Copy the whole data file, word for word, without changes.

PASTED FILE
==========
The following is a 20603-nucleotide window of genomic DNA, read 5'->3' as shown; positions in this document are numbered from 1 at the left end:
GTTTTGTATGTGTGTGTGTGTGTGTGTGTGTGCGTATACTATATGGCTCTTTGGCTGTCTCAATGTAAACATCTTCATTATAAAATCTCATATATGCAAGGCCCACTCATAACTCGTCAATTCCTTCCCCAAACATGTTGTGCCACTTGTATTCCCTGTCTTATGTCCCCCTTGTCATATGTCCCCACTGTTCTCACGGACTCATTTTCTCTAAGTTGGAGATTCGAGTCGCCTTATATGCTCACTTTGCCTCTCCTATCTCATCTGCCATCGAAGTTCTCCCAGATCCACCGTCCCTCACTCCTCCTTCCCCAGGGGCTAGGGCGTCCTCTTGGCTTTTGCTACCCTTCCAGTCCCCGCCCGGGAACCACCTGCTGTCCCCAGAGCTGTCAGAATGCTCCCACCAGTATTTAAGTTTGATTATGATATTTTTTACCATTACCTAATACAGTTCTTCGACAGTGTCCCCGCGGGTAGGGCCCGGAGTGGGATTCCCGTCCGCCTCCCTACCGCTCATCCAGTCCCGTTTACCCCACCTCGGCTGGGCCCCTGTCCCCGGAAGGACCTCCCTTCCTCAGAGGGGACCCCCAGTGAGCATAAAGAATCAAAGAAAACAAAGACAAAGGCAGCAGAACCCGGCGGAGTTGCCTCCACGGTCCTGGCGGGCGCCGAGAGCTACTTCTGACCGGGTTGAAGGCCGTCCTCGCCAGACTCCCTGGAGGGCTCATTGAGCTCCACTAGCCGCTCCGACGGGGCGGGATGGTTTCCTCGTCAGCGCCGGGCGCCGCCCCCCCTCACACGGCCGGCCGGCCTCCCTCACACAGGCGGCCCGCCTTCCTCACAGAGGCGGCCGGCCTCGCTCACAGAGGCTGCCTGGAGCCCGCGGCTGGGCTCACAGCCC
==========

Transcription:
The following is a 20603-nucleotide window of genomic DNA, read 5'->3' as shown; positions in this document are numbered from 1 at the left end:
GTTTTGTATGTGTGTGTGTGTGTGTGTGTGTGCGTATACTATATGGCTCTTTGGCTGTCTCAATGTAAACATCTTCATTATAAAATCTCATATATGCAAGGCCCACTCATAACTCGTCAATTCCTTCCCCAAACATGTTGTGCCACTTGTATTCCCTGTCTTATGTCCCCCTTGTCATATGTCCCCACTGTTCTCACGGACTCATTTTCTCTAAGTTGGAGATTCGAGTCGCCTTATATGCTCACTTTGCCTCTCCTATCTCATCTGCCATCGAAGTTCTCCCAGATCCACCGTCCCTCACTCCTCCTTCCCCAGGGGCTAGGGCGTCCTCTTGGCTTTTGCTACCCTTCCAGTCCCCGCCCGGGAACCACCTGCTGTCCCCAGAGCTGTCAGAATGCTCCCACCAGTATTTAAGTTTGATTATGATATTTTTTACCATTACCTAATACAGTTCTTCGACAGTGTCCCCGCGGGTAGGGCCCGGAGTGGGATTCCCGTCCGCCTCCCTACCGCTCATCCAGTCCCGTTTACCCCACCTCGGCTGGGCCCCTGTCCCCGGAAGGACCTCCCTTCCTCAGAGGGGACCCCCAGTGAGCATAAAGAATCAAAGAAAACAAAGACAAAGGCAGCAGAACCCGGCGGAGTTGCCTCCACGGTCCTGGCGGGCGCCGAGAGCTACTTCTGACCGGGTTGAAGGCCGTCCTCGCCAGACTCCCTGGAGGGCTCATTGAGCTCCACTAGCCGCTCCGACGGGGCGGGATGGTTTCCTCGTCAGCGCCGGGCGCCGCCCCCCCTCACACGGCCGGCCGGCCTCCCTCACACAGGCGGCCCGCCTTCCTCACAGAGGCGGCCGGCCTCGCTCACAGAGGCTGCCTGGAGCCCGCGGCTGGGCTCACAGCCC